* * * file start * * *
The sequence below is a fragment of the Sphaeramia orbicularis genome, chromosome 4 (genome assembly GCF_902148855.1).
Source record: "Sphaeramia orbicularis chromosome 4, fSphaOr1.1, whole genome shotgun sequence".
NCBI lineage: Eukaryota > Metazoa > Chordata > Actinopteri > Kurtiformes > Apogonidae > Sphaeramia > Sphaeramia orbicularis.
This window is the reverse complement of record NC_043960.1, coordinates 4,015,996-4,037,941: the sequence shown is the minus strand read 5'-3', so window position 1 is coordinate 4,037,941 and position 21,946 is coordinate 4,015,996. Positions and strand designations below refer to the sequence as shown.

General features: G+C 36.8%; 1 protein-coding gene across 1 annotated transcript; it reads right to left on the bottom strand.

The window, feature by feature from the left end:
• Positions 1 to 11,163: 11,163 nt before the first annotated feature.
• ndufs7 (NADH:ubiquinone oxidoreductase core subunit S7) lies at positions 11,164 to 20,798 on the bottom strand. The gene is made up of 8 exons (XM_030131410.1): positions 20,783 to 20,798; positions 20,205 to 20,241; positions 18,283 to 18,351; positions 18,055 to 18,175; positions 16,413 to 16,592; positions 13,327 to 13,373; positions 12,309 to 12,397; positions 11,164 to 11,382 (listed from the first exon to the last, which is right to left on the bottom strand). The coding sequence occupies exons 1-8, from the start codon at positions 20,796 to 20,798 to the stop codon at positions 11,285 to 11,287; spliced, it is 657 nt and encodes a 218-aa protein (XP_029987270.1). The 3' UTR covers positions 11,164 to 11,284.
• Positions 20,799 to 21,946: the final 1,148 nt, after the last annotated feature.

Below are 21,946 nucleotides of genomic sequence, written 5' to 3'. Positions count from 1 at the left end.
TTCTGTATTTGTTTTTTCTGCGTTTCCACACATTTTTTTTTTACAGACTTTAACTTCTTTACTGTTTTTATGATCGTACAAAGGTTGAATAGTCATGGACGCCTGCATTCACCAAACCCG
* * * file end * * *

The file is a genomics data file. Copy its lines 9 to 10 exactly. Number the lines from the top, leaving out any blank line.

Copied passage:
• Positions 20,799 to 21,946: the final 1,148 nt, after the last annotated feature.

Below are 21,946 nucleotides of genomic sequence, written 5' to 3'. Positions count from 1 at the left end.